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GOOD VISUAL OUTCOME AFTER REPAIR OF A VERY LARGE MACULAR HOLE WITH NEUROSENSORY RETINAL OPERCULUM

Wu, David M. MD, PhD*; Fawzi, Amani A. MD; Recasens, Marta A. MD; Bertoni, Bruno BS, CRA, OCT-C§; Chopra, Vikas MD§; Rao, Narsing A. MD§; Eliott, Dean MD*

RETINAL Cases & Brief Reports:
doi: 10.1097/ICB.0000000000000025
Case Report
Abstract

Purpose: To describe a favorable outcome after the surgical repair of a very large macular hole with a neurosensory operculum.

Methods: Case report. A 42-year-old man with a history of decreased vision for 3 months was found to have vision of 20/400, a very large macular hole (1159 μm in diameter), and an operculum suspended on the posterior hyaloid above the hole.

Results: Vitrectomy and internal limiting membrane peel were performed. The operculum was processed for histology and found to contain neurons and glial cells. Fourteen months later, the patient's vision improved to 20/60.

Conclusion: Very large macular holes have traditionally been considered to have a poor prognosis. Here, we demonstrate that such large holes can be repaired with good visual outcome, even in the setting of an operculum consisting of avulsed neural retina.

In Brief

Very large macular holes have traditionally been considered to have a poor prognosis. Here, the authors demonstrate that such large holes can be repaired with good visual outcome, even in the setting of an operculum consisting of avulsed neural retina.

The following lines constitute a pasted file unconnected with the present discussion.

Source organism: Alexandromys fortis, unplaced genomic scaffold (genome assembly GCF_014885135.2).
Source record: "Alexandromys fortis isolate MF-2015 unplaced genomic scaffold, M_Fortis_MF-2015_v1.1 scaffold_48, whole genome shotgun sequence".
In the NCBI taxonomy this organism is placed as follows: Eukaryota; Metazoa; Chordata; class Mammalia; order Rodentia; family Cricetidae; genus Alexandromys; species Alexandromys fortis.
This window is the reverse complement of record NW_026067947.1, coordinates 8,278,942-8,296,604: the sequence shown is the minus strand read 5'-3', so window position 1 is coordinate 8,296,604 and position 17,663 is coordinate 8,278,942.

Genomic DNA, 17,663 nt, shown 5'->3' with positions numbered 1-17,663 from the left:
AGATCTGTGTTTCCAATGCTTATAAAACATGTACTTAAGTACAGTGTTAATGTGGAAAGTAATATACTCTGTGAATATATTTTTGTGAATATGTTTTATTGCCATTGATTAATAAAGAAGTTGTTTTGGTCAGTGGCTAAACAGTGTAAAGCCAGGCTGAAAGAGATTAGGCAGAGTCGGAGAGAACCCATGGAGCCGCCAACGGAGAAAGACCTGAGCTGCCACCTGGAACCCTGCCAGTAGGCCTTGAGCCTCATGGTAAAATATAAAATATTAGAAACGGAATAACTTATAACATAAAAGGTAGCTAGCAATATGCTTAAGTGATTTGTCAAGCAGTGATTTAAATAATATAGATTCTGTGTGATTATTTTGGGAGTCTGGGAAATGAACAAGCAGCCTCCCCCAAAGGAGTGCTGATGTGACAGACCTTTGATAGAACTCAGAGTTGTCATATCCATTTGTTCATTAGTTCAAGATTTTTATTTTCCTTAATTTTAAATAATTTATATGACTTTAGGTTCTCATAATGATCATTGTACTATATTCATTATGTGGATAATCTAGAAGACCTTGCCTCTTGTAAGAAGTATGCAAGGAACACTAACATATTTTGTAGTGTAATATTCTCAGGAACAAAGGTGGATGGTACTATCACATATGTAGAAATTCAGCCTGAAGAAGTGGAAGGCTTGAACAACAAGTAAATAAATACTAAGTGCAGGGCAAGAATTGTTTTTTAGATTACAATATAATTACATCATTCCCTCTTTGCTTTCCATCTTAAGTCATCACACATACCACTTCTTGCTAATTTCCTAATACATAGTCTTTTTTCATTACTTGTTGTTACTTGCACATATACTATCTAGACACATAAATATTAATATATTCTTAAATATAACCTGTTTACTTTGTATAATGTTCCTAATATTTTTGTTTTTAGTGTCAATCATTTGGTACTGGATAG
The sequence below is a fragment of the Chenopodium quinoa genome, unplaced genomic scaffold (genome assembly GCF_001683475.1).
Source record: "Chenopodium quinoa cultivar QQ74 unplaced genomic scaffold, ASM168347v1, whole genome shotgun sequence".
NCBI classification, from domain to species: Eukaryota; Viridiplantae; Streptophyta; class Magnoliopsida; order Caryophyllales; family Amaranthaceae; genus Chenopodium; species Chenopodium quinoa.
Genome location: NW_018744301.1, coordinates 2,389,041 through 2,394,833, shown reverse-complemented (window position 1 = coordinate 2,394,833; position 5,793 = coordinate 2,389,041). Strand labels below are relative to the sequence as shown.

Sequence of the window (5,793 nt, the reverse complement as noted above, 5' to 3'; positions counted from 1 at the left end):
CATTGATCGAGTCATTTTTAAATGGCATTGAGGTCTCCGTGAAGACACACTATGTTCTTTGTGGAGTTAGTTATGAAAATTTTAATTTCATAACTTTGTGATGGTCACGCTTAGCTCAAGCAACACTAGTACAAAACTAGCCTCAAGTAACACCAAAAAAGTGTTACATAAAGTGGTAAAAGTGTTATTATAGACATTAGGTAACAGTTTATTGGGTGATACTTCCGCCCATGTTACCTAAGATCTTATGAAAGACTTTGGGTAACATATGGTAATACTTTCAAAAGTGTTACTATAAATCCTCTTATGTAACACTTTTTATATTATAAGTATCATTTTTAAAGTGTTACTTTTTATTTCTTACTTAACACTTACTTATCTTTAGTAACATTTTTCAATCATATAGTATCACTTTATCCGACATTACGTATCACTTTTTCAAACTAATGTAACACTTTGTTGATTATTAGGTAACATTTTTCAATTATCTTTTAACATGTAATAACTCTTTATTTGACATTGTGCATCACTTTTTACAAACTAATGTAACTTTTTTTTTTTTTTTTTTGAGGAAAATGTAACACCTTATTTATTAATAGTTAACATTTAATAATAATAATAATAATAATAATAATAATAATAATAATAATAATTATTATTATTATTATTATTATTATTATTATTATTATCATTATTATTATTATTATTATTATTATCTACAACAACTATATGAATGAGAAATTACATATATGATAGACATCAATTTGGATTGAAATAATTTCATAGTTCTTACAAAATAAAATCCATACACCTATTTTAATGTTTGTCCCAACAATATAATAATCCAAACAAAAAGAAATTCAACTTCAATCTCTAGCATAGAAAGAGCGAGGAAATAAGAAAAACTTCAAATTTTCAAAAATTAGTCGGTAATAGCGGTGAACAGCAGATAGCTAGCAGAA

Author Information

*Massachusetts Eye and Ear Infirmary, Department of Ophthalmology, Harvard Medical School, Boston, Massachusetts;

Department of Ophthalmology, Northwestern University Feinberg School of Medicine, Chicago, Illinois;

Macular Retinal Vitreal Associates, Glendale, California; and

§Doheny Eye Institute, Department of Ophthalmology, University of Southern California Keck School of Medicine, Los Angeles, California.

Reprint requests: Dean Eliott, MD, Massachusetts Eye and Ear Infirmary, Harvard Medical School, 243 Charles Street, Boston, MA 02114; e-mail: dean_eliott@meei.harvard.edu

None of the authors have any financial/conflicting interests to disclose.

© 2014 by Ophthalmic Communications Society, Inc.